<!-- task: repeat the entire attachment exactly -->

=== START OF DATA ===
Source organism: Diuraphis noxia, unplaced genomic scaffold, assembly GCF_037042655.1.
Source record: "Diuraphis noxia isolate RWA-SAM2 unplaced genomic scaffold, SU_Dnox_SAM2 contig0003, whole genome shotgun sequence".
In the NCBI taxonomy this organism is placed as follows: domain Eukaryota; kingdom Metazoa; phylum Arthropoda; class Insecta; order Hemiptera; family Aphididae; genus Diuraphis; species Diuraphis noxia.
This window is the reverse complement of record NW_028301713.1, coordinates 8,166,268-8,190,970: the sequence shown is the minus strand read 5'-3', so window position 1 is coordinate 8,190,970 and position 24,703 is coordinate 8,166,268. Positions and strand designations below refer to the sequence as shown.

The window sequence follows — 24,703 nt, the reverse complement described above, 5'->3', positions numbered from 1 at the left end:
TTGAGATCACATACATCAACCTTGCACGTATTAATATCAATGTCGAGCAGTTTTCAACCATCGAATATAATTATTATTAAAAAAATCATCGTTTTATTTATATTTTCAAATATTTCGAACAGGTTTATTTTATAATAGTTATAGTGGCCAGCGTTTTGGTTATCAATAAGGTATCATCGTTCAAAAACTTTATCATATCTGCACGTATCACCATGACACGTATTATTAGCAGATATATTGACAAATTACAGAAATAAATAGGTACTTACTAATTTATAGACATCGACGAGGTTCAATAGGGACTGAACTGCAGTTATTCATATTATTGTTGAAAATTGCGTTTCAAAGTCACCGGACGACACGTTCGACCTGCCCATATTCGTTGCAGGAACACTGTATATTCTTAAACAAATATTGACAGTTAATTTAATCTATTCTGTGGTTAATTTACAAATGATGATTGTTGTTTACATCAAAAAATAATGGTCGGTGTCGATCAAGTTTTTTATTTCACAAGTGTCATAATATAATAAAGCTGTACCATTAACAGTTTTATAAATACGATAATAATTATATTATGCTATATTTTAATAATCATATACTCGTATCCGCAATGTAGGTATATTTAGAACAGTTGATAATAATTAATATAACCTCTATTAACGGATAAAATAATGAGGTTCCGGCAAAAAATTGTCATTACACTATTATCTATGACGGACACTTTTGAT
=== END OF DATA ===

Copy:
Source organism: Diuraphis noxia, unplaced genomic scaffold, assembly GCF_037042655.1.
Source record: "Diuraphis noxia isolate RWA-SAM2 unplaced genomic scaffold, SU_Dnox_SAM2 contig0003, whole genome shotgun sequence".
In the NCBI taxonomy this organism is placed as follows: domain Eukaryota; kingdom Metazoa; phylum Arthropoda; class Insecta; order Hemiptera; family Aphididae; genus Diuraphis; species Diuraphis noxia.
This window is the reverse complement of record NW_028301713.1, coordinates 8,166,268-8,190,970: the sequence shown is the minus strand read 5'-3', so window position 1 is coordinate 8,190,970 and position 24,703 is coordinate 8,166,268. Positions and strand designations below refer to the sequence as shown.

The window sequence follows — 24,703 nt, the reverse complement described above, 5'->3', positions numbered from 1 at the left end:
TTGAGATCACATACATCAACCTTGCACGTATTAATATCAATGTCGAGCAGTTTTCAACCATCGAATATAATTATTATTAAAAAAATCATCGTTTTATTTATATTTTCAAATATTTCGAACAGGTTTATTTTATAATAGTTATAGTGGCCAGCGTTTTGGTTATCAATAAGGTATCATCGTTCAAAAACTTTATCATATCTGCACGTATCACCATGACACGTATTATTAGCAGATATATTGACAAATTACAGAAATAAATAGGTACTTACTAATTTATAGACATCGACGAGGTTCAATAGGGACTGAACTGCAGTTATTCATATTATTGTTGAAAATTGCGTTTCAAAGTCACCGGACGACACGTTCGACCTGCCCATATTCGTTGCAGGAACACTGTATATTCTTAAACAAATATTGACAGTTAATTTAATCTATTCTGTGGTTAATTTACAAATGATGATTGTTGTTTACATCAAAAAATAATGGTCGGTGTCGATCAAGTTTTTTATTTCACAAGTGTCATAATATAATAAAGCTGTACCATTAACAGTTTTATAAATACGATAATAATTATATTATGCTATATTTTAATAATCATATACTCGTATCCGCAATGTAGGTATATTTAGAACAGTTGATAATAATTAATATAACCTCTATTAACGGATAAAATAATGAGGTTCCGGCAAAAAATTGTCATTACACTATTATCTATGACGGACACTTTTGAT